Review: Rubicon Theatre’s “Becoming Ingrid”

| November 21, 2009

A Charming Tale of Transformation

 April Pletcher and Meg Harkins photo by Rory Tanksley

Rubicon Theatre Project presents:

Becoming Ingrid

Written by Liza Lentini
Directed by Jamie Stires
Thru December 5th (ticket info)

reviewed by Katy Walsh

Although Rubicon Theatre Project’s production, Becoming Ingrid, has all the makings for a psychotic stage version of “Single White Female,” spoiler alert: no one gets a stiletto in his eye.

Becoming Ingrid Meg Harkin and April Taylor photo by Bridget SchultzLead character Christine is unhappy and bored with her life. She reads a book and becomes infatuated with Ingrid, the author. Finding out that the real-life Ingrid (April Taylor) is actually teaching a writing course in Scotland, Christine moves to Scotland, determined to become a writer as well.  This obsession with Ingrid leads to her renting the adjacent apartment, collecting her discarded paper scraps, cutting off her hair, and enrolling in Ingrid’s class.

Meg Harkins, playing Christine, narrates Becoming Ingrid as if she is writing a story. Painstakingly choosing the right words throughout the play, Christine unknowingly transforms herself from damsel-in-distress to protagonist. Playwright Liza Lentini has crafted just the right words to make Becoming Ingrid a charming tale of transformation.

Delivering an energetic, enthusiastic performance. Harkins pulls off the delicate balance between idolizer and psycho. Christine leaves the dance floor to hunt down Ingrid in the ladies’ room to give her a handmade Christmas present. It sounds creepy, but the way Harkins does it with big-eyed nervousness, it’s ultimately sweet. Transformation continues to take main stage as actors take on dual roles. Billy Fenderson plays a sophisticated English artist and an obnoxious loud-mouthed Scottish student. Within moments of taking off her sweater, Heidi Katz goes from the bent over gregarious Scottish landlady to the uptight professor. Jessica Thigpen rounds out the trifecta transformation by switching between a Scottish student and a French artist. Kudos to dialect coach Lindsay Barlett for conversion direction.

Heidi Katz, Meg Harkins and Jeff Taylor photo by Rory Tanksley Jeff Taylor, April Pletcher and Bill Fenderson photo by Rory Tanksley
Meg Harkins and Jeff Taylor photo by Rory Tanksley Meg Harkins photo by Rory Tanksley

Becoming Ingrid has a running time of two hours with a ten minute intermission. In 22certain spots, the activity on stage drags ever so slightly. To continue its transformation, director Jamie Stires could tighten up the scenes. Any lasting makeover requires additional moments of cinching it. Katie Schweiger has adorned the set with books and page-covered walls. These are reminders that Becoming Ingrid is the well-written tale of a wannabe writer’s obsession with a successful writer. Because of that, there is a certain amount of pressure to end a review with just the right crafted words to convey meaning: Go see it, and become a fan of the talents of small Chicago theatre companies.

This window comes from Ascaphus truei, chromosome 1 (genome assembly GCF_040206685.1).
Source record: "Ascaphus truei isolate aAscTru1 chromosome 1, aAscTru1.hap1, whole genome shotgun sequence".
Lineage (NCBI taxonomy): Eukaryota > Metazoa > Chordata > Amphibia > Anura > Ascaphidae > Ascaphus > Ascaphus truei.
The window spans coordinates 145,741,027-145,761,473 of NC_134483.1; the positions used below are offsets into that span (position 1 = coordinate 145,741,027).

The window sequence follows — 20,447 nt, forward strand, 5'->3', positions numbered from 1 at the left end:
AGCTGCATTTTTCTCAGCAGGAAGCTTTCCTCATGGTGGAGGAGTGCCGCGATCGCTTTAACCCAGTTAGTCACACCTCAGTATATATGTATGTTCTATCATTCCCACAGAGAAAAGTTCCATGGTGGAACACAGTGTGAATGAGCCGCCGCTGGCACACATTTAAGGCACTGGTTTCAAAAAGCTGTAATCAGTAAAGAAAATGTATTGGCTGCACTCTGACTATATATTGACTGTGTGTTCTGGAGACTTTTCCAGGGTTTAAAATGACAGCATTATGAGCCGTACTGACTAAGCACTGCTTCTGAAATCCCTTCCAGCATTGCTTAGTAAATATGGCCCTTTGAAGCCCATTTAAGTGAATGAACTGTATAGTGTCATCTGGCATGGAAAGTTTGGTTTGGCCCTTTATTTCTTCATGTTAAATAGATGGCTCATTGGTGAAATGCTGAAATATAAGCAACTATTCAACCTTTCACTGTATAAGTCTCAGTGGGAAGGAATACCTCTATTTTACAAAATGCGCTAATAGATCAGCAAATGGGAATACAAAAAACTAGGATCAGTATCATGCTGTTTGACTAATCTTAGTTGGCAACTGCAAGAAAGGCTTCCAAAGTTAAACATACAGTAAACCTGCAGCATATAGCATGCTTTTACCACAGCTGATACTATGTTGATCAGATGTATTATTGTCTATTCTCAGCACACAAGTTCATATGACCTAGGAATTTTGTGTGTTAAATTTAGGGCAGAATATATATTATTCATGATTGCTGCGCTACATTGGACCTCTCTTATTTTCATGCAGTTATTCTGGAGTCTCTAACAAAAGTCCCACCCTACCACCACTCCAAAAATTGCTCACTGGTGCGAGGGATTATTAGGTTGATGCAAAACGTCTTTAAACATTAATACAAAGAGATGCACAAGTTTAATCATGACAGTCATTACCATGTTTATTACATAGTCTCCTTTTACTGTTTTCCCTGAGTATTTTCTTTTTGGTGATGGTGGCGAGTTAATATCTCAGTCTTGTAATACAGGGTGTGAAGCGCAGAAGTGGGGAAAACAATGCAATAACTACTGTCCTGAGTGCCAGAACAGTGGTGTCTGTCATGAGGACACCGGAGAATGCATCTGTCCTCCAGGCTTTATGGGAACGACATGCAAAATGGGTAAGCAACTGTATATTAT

Rating: ★★★

 

Aside: comrade Maureen describes the performers as charming, energetic actors.

WAITING FOR THE SHOW

With many choices around the Stage Left Theatre, we chose Mia Francesca (3311 N. Clark). A staple in the Lakeview neighborhood, Mia Francesca is consistent with great Italian food and service. Our valet very accommodatingly agrees to hold our car for dinner and the play. Jason, our server, is attentive, efficient and patient as our chatting keeps us from making quick decisions. Maureen orders up the Pom-tini and I go with the recommended flavorful red wine. We end up splitting the caprese salad and the lemon chicken. The kitchen splits the chicken onto two plates which is such a nicety. Everything is delicious! We’re enjoying our experience so much we decide to order coffee and the profiteroles. But noting the time, we cancel the order to make the curtain.

Post show, we return to Mia Francesca for profiteroles. When the busser arrives with my coffee, I ask for confirmation that it is decaf. He apologizes that it isn’t and quickly replaces the cup. (From many a sleepless night, I can attest that this type of honesty is not a restaurant standard.) The profiteroles arrive at the table. To my delight, the ice cream is pistachio. To Maureen’s chagrin, the ice cream is pistachio. Explaining to the server her nut issues, Maureen owns the fact she did not read the menu description. The server quickly brings two additional profiteroles with vanilla ice cream. To our delight, the server does not charge us for the additional dessert. Later standing on the sidewalk, we are looking for the valet to give him our ticket. He pulls up… in our car. That’s service! In the past, I might have hated on the restaurant because it can be loud and the wait can be long. But after tonight, I’m becoming Mia Francesca.

At Stage Left Theatre

3408 N. Sheffield

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Category: Katy Walsh, Rubicon Theatre Project, Stage Left Theatre

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